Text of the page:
In the United States, there are public, private, and charter college preparatory schools and they can be either parochial or secular. Admission is sometimes based on specific selection criteria, usually academic, but some schools have open enrollment. Fewer than 1% of students enrolled in school in the United States attend an independent, private preparatory school, compared to 9% who attend parochial schools and 88% who attend public schools. Public and charter college preparatory schools are typically connected to a local school district and draw from the entire district instead of the closest school zone. Some offer specialized courses or curricula that prepare students for a specific field of study, while others use the label as a promotional tool without offering programs that differ from a conventional high school. The term "prep school" in the U.S. is usually associated with private, elite institutions that have very selective admission criteria and high tuition fees, catering to students in the 13 - 18 age range. Prep schools can be day schools, boarding schools, or both, and may be co-educational or single-sex. Currently day schools are more common than boarding, and since the 1970s co-educational schools are more common than single-sex. Unlike the public schools which are free, they charge tuition. Some prep schools are affiliated with a particular religious denomination. Unlike parochial schools, independent preparatory schools are not governed by a religious organization, and students are usually not required to receive instruction in one particular religion. While independent prep schools in the United States are not subject to government oversight or regulation, they are accredited by one of the six regional accreditation agencies for educational institutions.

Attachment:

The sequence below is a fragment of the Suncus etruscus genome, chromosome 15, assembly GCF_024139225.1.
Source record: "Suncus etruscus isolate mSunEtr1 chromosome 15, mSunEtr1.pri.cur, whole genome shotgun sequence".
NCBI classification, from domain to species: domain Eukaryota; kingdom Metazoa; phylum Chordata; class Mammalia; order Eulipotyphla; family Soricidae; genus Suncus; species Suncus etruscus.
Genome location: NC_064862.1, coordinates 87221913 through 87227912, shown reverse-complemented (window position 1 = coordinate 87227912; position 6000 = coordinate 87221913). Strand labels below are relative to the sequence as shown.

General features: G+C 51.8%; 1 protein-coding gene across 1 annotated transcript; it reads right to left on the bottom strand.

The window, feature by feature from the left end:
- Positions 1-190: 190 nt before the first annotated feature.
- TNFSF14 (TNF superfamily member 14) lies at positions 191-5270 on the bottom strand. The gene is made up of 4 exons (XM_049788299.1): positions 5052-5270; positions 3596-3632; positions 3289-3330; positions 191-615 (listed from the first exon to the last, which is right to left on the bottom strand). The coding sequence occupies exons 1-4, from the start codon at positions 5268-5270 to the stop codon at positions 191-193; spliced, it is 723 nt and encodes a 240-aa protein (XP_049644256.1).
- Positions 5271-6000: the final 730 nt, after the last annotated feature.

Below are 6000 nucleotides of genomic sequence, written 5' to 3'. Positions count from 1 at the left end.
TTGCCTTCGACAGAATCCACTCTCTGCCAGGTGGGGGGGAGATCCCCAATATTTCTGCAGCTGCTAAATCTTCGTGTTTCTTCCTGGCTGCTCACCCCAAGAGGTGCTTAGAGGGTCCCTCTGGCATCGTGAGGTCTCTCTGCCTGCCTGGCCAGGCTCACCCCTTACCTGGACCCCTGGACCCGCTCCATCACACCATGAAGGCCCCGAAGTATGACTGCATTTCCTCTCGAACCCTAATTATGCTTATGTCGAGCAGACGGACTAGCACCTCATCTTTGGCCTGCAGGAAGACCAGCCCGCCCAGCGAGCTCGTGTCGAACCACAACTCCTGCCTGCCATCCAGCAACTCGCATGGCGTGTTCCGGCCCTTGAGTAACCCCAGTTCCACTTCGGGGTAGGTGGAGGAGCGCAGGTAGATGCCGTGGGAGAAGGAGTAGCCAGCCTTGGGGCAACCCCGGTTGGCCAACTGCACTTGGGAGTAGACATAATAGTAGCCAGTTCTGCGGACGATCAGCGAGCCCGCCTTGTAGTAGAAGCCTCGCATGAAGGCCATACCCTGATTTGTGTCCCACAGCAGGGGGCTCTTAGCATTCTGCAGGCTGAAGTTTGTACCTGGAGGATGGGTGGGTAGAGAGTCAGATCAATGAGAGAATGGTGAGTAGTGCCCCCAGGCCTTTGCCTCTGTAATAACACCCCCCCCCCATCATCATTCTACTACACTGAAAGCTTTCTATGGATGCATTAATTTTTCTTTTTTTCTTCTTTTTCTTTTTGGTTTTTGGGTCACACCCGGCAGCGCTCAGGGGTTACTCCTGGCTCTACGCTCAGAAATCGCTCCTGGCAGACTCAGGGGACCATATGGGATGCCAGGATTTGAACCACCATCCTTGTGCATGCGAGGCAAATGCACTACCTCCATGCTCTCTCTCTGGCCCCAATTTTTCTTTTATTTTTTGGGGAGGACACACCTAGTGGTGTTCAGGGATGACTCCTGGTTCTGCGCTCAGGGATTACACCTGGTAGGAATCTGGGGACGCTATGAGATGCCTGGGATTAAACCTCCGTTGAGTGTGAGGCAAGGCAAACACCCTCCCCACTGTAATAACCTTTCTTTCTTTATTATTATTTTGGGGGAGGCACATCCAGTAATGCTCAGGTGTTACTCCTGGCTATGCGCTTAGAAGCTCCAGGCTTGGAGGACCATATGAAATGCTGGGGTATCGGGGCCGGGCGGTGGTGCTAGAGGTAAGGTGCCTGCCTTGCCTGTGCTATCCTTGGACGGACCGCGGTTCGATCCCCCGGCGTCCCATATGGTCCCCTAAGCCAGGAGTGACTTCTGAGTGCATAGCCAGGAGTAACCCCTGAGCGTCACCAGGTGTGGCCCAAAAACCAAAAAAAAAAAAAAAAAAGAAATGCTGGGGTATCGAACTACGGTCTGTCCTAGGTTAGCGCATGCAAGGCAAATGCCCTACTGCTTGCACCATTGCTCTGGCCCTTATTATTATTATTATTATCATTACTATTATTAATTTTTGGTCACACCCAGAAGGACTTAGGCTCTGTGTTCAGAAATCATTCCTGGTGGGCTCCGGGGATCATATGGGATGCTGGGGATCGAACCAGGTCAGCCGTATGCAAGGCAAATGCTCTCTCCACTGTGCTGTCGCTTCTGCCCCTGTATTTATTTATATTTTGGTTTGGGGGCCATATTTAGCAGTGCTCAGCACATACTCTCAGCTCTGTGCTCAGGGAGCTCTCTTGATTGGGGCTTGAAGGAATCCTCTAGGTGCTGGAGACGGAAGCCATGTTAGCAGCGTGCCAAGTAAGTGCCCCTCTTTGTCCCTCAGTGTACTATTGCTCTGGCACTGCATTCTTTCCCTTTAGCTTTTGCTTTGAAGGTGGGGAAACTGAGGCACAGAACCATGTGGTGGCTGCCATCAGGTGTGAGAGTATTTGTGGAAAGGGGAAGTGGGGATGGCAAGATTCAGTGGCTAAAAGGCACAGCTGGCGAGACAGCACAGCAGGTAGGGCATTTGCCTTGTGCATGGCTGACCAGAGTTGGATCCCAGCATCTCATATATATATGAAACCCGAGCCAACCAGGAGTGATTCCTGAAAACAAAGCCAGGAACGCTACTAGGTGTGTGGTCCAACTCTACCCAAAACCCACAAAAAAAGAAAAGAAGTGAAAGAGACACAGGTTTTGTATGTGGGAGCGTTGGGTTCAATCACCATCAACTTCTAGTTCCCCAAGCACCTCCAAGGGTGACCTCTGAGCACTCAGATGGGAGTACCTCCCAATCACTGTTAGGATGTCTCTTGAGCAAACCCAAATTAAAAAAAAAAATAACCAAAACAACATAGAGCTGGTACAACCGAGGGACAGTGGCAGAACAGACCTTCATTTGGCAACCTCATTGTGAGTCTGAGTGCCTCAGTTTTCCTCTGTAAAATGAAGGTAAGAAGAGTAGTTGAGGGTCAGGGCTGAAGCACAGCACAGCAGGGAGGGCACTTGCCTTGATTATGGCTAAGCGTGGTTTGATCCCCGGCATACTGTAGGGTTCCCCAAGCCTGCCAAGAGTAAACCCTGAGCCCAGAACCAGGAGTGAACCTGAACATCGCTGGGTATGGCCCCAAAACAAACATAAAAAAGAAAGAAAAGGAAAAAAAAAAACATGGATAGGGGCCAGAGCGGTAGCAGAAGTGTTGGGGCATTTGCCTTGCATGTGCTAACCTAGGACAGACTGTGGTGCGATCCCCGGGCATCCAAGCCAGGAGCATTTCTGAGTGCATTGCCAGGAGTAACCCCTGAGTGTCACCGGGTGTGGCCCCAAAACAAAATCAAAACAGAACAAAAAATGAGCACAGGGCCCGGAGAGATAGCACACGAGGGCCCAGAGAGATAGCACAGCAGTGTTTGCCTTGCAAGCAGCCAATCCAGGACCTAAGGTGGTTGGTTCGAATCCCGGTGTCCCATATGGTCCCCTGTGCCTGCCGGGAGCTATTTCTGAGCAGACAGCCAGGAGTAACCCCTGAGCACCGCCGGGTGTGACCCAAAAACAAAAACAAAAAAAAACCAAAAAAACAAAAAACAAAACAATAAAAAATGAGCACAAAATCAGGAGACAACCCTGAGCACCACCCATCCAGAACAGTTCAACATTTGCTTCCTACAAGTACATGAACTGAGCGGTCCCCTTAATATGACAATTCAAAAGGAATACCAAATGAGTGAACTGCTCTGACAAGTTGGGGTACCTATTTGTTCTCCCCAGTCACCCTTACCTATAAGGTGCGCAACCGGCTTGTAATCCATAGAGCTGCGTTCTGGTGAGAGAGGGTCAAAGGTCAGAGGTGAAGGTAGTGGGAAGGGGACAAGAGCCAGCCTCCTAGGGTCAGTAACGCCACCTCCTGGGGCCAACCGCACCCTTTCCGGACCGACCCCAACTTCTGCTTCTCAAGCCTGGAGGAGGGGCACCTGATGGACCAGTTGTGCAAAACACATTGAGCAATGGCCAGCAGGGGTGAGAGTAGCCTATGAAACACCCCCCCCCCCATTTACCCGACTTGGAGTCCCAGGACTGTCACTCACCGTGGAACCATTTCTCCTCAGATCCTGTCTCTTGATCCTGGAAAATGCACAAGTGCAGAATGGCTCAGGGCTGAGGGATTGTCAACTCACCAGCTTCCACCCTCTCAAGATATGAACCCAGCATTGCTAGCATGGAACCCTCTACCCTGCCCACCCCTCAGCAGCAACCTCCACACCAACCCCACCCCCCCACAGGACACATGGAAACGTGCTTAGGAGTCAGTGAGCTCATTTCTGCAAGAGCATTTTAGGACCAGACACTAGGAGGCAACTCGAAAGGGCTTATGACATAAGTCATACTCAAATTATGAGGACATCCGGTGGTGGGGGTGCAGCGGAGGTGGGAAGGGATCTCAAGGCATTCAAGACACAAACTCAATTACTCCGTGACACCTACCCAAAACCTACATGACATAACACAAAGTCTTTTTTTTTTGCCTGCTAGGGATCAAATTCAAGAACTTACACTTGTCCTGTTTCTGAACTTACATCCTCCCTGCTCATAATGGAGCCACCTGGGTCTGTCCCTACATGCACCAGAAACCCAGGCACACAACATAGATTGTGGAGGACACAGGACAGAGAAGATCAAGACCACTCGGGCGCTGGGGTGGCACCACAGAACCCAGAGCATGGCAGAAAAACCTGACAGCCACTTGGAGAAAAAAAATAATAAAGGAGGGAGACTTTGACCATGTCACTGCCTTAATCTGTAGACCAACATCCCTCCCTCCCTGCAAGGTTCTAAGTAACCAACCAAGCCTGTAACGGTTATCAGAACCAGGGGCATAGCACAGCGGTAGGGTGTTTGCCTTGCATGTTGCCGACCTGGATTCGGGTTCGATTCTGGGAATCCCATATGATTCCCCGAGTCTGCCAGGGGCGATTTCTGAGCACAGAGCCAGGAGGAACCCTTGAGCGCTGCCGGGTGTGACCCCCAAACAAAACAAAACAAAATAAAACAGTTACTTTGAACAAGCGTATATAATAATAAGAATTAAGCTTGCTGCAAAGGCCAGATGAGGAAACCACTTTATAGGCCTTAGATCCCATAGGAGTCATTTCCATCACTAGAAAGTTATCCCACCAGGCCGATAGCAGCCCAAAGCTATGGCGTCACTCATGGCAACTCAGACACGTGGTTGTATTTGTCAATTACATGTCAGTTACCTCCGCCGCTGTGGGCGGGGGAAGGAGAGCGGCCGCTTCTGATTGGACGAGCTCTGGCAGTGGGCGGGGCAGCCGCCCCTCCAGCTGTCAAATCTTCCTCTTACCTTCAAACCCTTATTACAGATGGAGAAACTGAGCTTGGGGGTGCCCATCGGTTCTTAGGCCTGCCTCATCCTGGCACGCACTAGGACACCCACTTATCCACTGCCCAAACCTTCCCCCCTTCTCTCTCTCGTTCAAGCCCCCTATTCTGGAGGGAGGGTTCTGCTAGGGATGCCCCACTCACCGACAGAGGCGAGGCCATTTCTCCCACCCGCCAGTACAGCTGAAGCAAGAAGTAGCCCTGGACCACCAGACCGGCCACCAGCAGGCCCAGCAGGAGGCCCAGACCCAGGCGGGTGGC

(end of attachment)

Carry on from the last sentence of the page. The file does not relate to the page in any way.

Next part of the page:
In Japan, college-prep schools are called "yobikou", which literally means a school used to progress into another school. Prep schools in Japan are usually considered prestigious and are often difficult to get into. However, there are many tiers of prep schools, the entry into which depends on the university that the school leads into. Japanese prep schools started as "chu-gakkou", secondary schools for boys, which were founded after the secondary school law in 1886. Later, "koutou-jo-gakkou", secondary school for girls, and "jitsugyo-gakkou", vocational schools, were included among "chutou-gakkou" and were legally regarded as schools on the same level as school for boys, but graduates from those two types of schools had more requirements on college entrance. In the modern period, many Japanese secondary schools were five-year schools except for during a short term from 1943 to 1946. The social status of "chu-gakkou", or "kyusei chu-gakkou", secondary schools for boys under the old system, didn't disappear even after the new system took effect in 1947. Plenty of "shin-gakkou" are six-year schools these days, and many of them have their origins in "kyusei chu-gakkou" and "kotou jo-gakkou", or ones attached to universities. Japanese pupils who aspire to a prep school education take written examinations when they are in sixth grade in each prep school. Other than six-year prep schools, the top municipal senior high school in each school zone and some high-ranked private senior high schools are also regarded as "shingaku-kou". In the 21st century, some trial cases that connect public junior and senior high schools are seen in each region, too, which broadens education for college entrance. As Japanese government provides grant-in-aid to private schools, the tuition is 5,000–10,000 US dollars per year even if it is a private school.